Challenging misconceptions of food insecurity
A key aspect of being a Hunger Hero is understanding the issues that surround people living with food insecurity. Ozarks Food Harvest is not only dedicated to making sure families facing hunger get the food they need, but also to erasing the stigma and advancing the conversation around food insecurity.
Unfortunately, there are a number of misconceptions that exist for families working toward food security and a more stable lifestyle. Today, I want to take a moment to explain the reality and provide you with a little bit more information about what it means to be food insecure.
One of the most common misconceptions is that government programs provide plenty of food and people are just looking for a handout. In reality, government programs such as SNAP are designed as a supplement—they are not meant to provide an entire month’s worth of food. Individuals must fulfill certain requirements to receive this assistance. If a parent suddenly loses their job or someone accumulates unexpected medical bills, government programs like SNAP can help them put food on the table, but again, are only meant to supplement their existing food budget.
Another misconception is that a person cannot be food insecure if they are overweight. This may surprise you, but hunger and obesity often co-exist. Limited access to nutritious food items and economic challenges may result in families turning to convenience stores or less healthy options to fill their stomachs.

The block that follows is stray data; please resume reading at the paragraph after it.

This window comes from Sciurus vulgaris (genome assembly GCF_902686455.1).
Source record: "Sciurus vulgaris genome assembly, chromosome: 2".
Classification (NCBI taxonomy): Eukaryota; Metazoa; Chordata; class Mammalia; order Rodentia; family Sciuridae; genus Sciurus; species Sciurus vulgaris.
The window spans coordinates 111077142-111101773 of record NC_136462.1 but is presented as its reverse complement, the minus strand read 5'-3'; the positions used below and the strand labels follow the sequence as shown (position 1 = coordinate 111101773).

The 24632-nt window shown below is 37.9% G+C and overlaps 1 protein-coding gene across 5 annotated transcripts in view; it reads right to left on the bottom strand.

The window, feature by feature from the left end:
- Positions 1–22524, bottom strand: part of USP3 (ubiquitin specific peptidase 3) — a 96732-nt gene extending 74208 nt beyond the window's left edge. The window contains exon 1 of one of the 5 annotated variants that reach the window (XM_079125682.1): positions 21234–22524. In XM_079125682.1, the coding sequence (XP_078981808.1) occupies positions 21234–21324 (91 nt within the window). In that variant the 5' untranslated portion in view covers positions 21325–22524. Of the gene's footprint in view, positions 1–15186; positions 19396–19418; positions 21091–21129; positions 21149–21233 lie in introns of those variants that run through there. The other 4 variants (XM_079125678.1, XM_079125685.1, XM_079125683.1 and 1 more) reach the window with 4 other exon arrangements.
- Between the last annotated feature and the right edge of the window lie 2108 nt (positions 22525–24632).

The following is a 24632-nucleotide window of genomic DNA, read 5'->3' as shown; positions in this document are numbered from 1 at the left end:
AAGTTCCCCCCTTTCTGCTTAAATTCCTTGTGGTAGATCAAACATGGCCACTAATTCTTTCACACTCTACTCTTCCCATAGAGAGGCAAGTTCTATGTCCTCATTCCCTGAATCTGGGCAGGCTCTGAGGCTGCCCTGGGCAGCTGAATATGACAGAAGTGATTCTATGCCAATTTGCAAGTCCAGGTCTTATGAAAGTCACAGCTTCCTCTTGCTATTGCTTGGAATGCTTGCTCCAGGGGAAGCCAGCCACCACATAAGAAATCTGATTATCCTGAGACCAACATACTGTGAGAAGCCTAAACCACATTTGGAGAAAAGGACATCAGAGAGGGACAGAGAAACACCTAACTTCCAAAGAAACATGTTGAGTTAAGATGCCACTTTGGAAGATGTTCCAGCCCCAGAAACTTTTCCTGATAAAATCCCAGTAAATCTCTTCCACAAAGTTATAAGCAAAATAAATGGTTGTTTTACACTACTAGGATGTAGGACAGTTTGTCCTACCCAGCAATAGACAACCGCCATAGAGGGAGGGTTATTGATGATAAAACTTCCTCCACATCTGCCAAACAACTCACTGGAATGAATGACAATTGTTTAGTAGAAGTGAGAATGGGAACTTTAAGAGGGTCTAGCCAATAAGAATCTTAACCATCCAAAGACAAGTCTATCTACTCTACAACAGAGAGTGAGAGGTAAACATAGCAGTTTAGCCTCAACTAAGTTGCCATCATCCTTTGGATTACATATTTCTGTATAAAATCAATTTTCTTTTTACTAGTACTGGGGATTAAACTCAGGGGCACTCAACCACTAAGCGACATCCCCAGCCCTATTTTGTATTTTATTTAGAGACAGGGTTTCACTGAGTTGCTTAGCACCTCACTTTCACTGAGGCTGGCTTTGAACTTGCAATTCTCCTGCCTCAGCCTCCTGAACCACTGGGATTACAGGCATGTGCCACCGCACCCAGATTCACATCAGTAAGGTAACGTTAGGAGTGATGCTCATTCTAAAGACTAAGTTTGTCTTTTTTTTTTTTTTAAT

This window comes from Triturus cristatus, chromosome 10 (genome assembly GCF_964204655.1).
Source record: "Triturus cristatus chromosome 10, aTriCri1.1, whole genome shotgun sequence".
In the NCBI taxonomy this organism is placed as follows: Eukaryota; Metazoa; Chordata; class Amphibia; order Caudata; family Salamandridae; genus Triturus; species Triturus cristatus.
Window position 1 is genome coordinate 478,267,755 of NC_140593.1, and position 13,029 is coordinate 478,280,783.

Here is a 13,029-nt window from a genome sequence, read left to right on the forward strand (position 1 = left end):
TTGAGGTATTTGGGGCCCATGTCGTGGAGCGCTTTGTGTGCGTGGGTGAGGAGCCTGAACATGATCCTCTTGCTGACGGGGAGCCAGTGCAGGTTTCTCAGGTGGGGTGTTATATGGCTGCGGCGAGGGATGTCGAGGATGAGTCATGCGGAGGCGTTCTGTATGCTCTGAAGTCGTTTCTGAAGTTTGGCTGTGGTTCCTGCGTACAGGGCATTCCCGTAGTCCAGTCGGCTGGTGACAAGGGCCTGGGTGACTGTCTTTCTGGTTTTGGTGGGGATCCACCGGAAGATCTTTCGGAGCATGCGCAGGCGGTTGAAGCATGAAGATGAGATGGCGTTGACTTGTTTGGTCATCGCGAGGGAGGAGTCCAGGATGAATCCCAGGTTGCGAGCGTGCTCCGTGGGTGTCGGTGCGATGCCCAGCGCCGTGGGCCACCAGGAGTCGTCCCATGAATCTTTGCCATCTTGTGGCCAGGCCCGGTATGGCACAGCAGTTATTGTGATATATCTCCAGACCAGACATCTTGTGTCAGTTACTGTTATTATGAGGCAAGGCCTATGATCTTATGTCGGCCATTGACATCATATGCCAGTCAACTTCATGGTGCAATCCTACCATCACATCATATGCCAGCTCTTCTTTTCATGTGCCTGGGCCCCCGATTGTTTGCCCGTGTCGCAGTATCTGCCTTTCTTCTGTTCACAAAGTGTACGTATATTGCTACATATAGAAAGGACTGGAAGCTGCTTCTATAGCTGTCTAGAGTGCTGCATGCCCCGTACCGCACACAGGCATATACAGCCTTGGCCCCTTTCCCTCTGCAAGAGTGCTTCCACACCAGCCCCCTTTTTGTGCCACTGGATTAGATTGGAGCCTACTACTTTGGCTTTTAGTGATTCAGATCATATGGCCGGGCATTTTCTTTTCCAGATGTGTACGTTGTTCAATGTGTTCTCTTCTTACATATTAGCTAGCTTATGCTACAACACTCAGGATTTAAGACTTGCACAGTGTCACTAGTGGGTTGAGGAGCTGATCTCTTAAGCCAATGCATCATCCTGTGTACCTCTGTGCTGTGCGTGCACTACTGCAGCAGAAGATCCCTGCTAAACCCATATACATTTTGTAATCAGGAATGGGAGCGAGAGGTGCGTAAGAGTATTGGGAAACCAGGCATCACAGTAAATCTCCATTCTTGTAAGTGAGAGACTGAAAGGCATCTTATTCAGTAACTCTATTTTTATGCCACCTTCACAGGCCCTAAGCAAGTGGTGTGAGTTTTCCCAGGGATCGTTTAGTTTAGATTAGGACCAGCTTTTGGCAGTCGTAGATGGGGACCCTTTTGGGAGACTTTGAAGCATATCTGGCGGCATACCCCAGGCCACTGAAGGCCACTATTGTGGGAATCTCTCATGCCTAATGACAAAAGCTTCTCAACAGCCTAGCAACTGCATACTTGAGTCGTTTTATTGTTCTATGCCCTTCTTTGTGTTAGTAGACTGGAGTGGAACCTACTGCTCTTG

Many people also believe that only unemployed individuals need food assistance. More often than not in southwest Missouri, at least one member of a food-insecure household works. However, even with a job, many people struggle to pay their bills because of stagnant wages and underemployment. COVID-19 has introduced new factors to this situation, as many people have experienced furloughs or reduced working hours. Our food pantry partners exist to help families make ends meet when the unexpected occurs.
These are just a few of the misconceptions associated with people receiving food assistance, and I hope they help you better understand what food insecurity looks like in southwest Missouri. People who receive food assistance are hardworking and hopeful about their futures, and thanks to donors like you, they can get the help they need to live fuller lives.
Your support has helped provide food for people like Angela, who shared her story with us at a Mobile Food Pantry.
“I’m unemployed and still working on getting unemployment checks going. Every day, the food dwindles down but then we bring it back up. You guys help a lot. This helps us be able to sit down as a family and have dinner,” she shared.
Thanks to generous donors like you, families like Angela’s can sit down and enjoy a meal together this holiday season—and they have hope for a happier new year.